The oral glucose tolerance test (OGTT) has been the mainstay for diagnosing gestational diabetes for decades. However, this test is cumbersome, deeply flawed, and has reduced reproducibility. In this review, we explore a history of the OGTT, its reproducibility, and the many factors that can impact its results with an emphasis on pregnancy.
Globally, gestational diabetes (GDM) is increasing at an alarming rate. This increase is linked to the rise in obesity rates among women of reproductive age. GDM poses a major global health problem due to the related micro-and macro-vascular complications of subsequent Type 2 diabetes and the impact on the future health of generations through the long-term impact of GDM on both mothers and their infants. Therefore, correctly identifying subjects as having GDM is of utmost importance. The oral glucose tolerance test (OGTT) has been the mainstay for diagnosing gestational diabetes for decades. However, this test is deeply flawed. In this review, we explore a history of the OGTT, its reproducibility, and the many factors that can impact its results with an emphasis on pregnancy.
The OGTT has been used in clinical medicine for over 100 years and was first described by Conn. His findings were based on the work of Jacobsen in 1913, who demonstrated that carbohydrate ingestion leads to glucose fluctuations . Since then, the OGTT has been contested . The main concerns raised by Unger in 1957 were the diagnostic values at each time point, the timing of samples, diet (at that time 300 g of carbohydrates for 3 consecutive days prior to the test was recommended), exercise, age, gastrointestinal factors (e.g., gastric emptying time or gastrointestinal absorption rates) and stress prior to the test that may influence the values of the test. In 1964, Nadon et al.  completed a comparative analysis between OGTT and the intravenous glucose tolerance test (IVGTT) and found considerable disagreement between both in the identification of diabetes. They concluded that, in the future, diabetes “may be diagnosed without reliance on glucose tolerance tests alone” .
In 1965, McDonald et al. examined the reproducibility of the OGTT . In this work, 400 male volunteers free of diabetes underwent a series of six separate OGTTs and demonstrated that blood glucose levels for individuals varied considerably. A decade later, these findings were corroborated by Olefsky et al. .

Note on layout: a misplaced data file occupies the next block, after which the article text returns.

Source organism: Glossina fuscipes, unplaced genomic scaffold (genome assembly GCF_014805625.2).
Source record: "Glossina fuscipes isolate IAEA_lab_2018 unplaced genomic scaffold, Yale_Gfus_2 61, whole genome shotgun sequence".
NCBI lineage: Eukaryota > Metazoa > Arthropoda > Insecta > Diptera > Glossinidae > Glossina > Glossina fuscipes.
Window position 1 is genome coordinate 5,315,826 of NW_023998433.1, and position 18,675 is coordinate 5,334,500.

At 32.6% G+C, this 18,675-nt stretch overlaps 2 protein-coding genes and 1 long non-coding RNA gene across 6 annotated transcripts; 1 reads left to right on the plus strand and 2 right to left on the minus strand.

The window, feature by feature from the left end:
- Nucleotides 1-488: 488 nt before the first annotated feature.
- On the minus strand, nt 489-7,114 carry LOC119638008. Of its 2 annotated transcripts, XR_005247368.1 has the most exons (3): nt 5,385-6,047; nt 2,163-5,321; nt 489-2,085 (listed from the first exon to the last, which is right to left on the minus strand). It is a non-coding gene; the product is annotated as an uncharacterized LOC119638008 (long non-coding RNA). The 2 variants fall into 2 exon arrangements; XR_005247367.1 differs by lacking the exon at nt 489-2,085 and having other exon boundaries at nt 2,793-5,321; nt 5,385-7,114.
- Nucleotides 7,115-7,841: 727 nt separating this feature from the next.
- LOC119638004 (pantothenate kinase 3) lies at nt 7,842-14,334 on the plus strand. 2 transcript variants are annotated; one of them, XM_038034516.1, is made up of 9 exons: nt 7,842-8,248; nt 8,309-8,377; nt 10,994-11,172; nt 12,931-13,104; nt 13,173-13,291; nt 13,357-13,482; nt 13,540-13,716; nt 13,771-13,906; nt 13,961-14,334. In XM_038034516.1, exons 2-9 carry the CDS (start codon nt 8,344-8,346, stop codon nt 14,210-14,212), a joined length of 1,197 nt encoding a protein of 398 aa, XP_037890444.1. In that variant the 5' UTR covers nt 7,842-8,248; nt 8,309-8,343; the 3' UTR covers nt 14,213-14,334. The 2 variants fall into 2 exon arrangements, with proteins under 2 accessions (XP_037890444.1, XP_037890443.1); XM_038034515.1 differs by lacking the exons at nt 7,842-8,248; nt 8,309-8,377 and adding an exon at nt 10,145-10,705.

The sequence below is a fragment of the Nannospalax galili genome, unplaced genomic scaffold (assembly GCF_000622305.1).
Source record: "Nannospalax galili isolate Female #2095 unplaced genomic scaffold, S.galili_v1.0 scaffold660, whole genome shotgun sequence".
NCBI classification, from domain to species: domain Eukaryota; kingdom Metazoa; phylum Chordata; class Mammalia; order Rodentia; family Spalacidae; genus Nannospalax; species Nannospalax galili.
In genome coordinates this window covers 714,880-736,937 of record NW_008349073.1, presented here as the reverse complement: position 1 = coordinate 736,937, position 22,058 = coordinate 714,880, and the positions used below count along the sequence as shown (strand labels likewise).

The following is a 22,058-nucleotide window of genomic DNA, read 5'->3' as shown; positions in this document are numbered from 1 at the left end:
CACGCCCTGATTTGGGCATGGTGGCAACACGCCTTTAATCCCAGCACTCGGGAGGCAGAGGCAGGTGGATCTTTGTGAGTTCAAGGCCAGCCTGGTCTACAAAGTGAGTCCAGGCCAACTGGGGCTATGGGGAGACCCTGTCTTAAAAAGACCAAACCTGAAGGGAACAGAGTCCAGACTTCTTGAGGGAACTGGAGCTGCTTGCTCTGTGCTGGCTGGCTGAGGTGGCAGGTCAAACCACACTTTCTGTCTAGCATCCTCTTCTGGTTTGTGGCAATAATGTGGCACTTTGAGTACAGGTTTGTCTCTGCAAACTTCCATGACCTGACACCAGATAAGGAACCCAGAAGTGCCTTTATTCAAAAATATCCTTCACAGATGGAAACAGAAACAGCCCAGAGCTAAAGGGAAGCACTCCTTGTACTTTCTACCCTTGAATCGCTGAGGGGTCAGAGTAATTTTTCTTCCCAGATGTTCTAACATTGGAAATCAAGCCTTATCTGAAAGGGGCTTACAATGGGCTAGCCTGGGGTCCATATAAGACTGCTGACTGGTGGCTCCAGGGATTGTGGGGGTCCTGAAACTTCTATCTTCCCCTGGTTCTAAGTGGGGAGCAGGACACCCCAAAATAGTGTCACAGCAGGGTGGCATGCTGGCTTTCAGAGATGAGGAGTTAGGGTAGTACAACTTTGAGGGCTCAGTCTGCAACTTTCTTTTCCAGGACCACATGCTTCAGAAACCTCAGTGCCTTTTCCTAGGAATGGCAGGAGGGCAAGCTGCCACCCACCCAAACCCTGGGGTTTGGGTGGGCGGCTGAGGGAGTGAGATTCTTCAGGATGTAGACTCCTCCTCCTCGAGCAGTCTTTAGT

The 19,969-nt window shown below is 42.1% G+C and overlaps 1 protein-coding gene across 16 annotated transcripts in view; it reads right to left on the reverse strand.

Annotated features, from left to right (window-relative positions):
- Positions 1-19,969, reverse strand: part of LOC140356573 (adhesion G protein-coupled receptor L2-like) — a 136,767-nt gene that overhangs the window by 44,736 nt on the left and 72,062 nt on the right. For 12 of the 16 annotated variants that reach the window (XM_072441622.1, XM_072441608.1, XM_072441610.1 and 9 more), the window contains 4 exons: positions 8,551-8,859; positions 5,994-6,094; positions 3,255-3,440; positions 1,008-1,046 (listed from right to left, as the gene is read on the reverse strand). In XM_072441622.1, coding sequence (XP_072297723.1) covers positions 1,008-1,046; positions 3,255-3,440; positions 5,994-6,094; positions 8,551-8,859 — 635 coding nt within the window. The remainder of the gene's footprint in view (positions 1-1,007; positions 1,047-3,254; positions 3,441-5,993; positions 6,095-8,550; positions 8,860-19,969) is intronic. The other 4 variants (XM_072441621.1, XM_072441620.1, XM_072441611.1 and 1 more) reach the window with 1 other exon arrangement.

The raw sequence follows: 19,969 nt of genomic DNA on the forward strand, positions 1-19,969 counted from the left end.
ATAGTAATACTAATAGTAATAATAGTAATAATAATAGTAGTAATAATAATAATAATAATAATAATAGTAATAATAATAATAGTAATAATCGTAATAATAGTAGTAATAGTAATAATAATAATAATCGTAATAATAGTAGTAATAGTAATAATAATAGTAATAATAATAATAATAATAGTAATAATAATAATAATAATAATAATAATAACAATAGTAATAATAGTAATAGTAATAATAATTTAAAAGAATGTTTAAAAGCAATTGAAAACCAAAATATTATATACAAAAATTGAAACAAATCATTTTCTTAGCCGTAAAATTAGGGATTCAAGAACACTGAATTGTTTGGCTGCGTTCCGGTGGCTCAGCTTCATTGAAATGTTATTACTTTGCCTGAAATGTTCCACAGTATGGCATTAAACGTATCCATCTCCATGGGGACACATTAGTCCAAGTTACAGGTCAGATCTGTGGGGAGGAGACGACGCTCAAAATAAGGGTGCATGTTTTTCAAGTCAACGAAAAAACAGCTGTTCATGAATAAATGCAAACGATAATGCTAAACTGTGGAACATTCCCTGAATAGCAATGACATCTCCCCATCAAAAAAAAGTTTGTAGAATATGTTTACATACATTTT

In 1991, Harlass et al.  found OGTT reproducibility of only 78% in women with an elevated glucose concentration 1h post a glucose load when repeated within 2 weeks. Catalano  reported poor reproducibility for the OGTT in diagnosing GDM in 24% (9 of 38) of pregnant women tested. The authors hypothesised that this was likely due to a norepinephrine-mediated process where maternal stress leads to increased concentrations of glucose and insulin. This theory was supported by Ko et al. , who found the overall reproducibility of the OGTT to be 65.5% with subjects showing an improvement in glycaemic status on repeat testing. More recently, Munang et al.  showed the reproducibility of the OGTT for GDM in a sub-Saharan African population to be 74.2%. In this study, 70 women underwent the OGTT at 24–28 weeks of gestation and again one week later. However, the generalisability of the results of this study to other populations is questionable due to the small cohort, the short time interval between repeat testing and the fact that glucose was measured on capillary blood samples and not plasma as is more usual.
Despite scientists raising concerns about the reproducibility of the OGTT for over 50 years, it remains the only available test and the current “gold standard” for diagnosing Type 2 Diabetes Mellitus (T2DM) and GDM. In this review, the myriad of variables that affect the reproducibility and accuracy of the OGTT are discussed in terms of the Total Testing Process: pre-analytical, analytical and post-analytical phases (Figure 1).